Our country is no longer controlled by, and for, We the People, but instead by, and on behalf of, international banking and multinational corporate interests. While the gradual, almost imperceptible takeover of our government by this corporate fascism has been evolving by design for many decades, it is a coup d'etat nonetheless and has been disastrous for the vast majority of Americans. This blog is an exploration and discussion of how this occurred, and the damage it has done to our democratic processes.

Thursday, June 19, 2014

Intelligent Life Has Been Marginalized

Yeah, me again. I've been gone, but hopefully not forgotten. I published my last blog post on September 11, 2012 -- more than twenty-one months ago. I needed a break from the quiet hysteria of these modern times. A lot of water has gone under the bridge since then, but one thing has remained the same -- the corporate-state has continued to envelop and suffocate our culture, our communities, and our minds. Its relentless push -- carefully guarded by, and promoted through, the commercial media -- is shoving our species toward oblivion. There are great scholars and people of immense intelligence and understanding of this, who are sounding the alarm in a very articulated and profound way. People like Noam Chomsky, for example. Another is Chris Hedges. Professor Chomsky has been a burr under the saddle of the corporate-state for a long time. When he talks, I listen. When he talks to Chris Hedges, I listen even more attentively. Read what Chris Hedges has to share from a recent interview with Professor Chomsky -- the American Socrates.

CAMBRIDGE, Mass.—Noam Chomsky, whom I interviewed last Thursday at his office at the Massachusetts Institute of Technology, has influenced intellectuals in the United States and abroad in incalculable ways. His explications of empire, mass propaganda, the hypocrisy and pliability of the liberal class and the failings of academics, as well as the way language is used as a mask by the power elite to prevent us from seeing reality, make him the most important intellectual in the country. The force of his intellect, which is combined with a ferocious independence, terrifies the corporate state—which is why the commercial media and much of the academic establishment treat him as a pariah. He is the Socrates of our time.

We live in a bleak moment in human history. And Chomsky begins from this reality. He quoted the late Ernst Mayr, a leading evolutionary biologist of the 20th century who argued that we probably will never encounter intelligent extraterrestrials because higher life forms render themselves extinct in a relatively short time.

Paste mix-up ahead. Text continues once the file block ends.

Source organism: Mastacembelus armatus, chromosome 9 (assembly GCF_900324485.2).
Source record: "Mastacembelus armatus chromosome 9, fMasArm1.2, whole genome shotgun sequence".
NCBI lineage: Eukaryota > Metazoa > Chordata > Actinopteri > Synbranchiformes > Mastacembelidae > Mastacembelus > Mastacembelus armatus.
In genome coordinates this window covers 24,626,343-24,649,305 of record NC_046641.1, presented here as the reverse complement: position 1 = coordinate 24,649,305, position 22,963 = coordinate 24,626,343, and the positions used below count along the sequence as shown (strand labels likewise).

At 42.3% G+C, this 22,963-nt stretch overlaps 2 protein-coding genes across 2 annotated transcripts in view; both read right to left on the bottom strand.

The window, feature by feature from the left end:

“Mayr argued that the adaptive value of what is called ‘higher intelligence’ is very low,” Chomsky said. “Beetles and bacteria are much more adaptive than humans. We will find out if it is better to be smart than stupid. We may be a biological error, using the 100,000 years which Mayr gives [as] the life expectancy of a species to destroy ourselves and many other life forms on the planet.” 

For the full article from Truthdig, link here

For your consideration:

Nothing demonstrates the improbability of the origin of high intelligence better than the millions of ... lineages that failed to achieve it. How many species have existed since the origin of life? ... If there are 30 million living species, and if the average life expectancy of a species is about 100,000 years, then one can postulate that there have been billions, perhaps as many as 50 billion species since the origin of life. Only one of these achieved the kind of intelligence needed to establish a civilization.   --Ernst Mayr, Bioastronomy News, Third Quarter 1995

For your further consideration: The American Dream Redux -- brought to you by your corporatocracy


Tuesday, September 11, 2012

What Does "Accelerated Free-Fall" Mean? You're About to Find Out.

Millions of Americans don't know, although I'd venture a guess that most people in industrial or first-world nations around the globe do, that a third tower fell in New York City eleven years ago today. The first two towers of the World Trade Center Complex fell in mid-morning, soon after being struck by aircraft that we're told were commercial airliners flying under the American and United Airlines colors. 

But a third World Trade Center skyscraper, commonly known as World Trade Center Building #7, was a 47-story building that also came tumbling to the ground that day. This structure was never hit by an airplane, although it did sustain collateral damage mostly on the southwest side from the other buildings, and had scattered interior fires throughout. Despite the relatively limited external damage, and despite the fires that could never burn hot enough to melt structural steel -- much less weaken the steel support columns and cause them to fail simultaneously -- this building came tumbling to the ground in an accelerating free-fall, at approximately 5:20 p.m. EDT.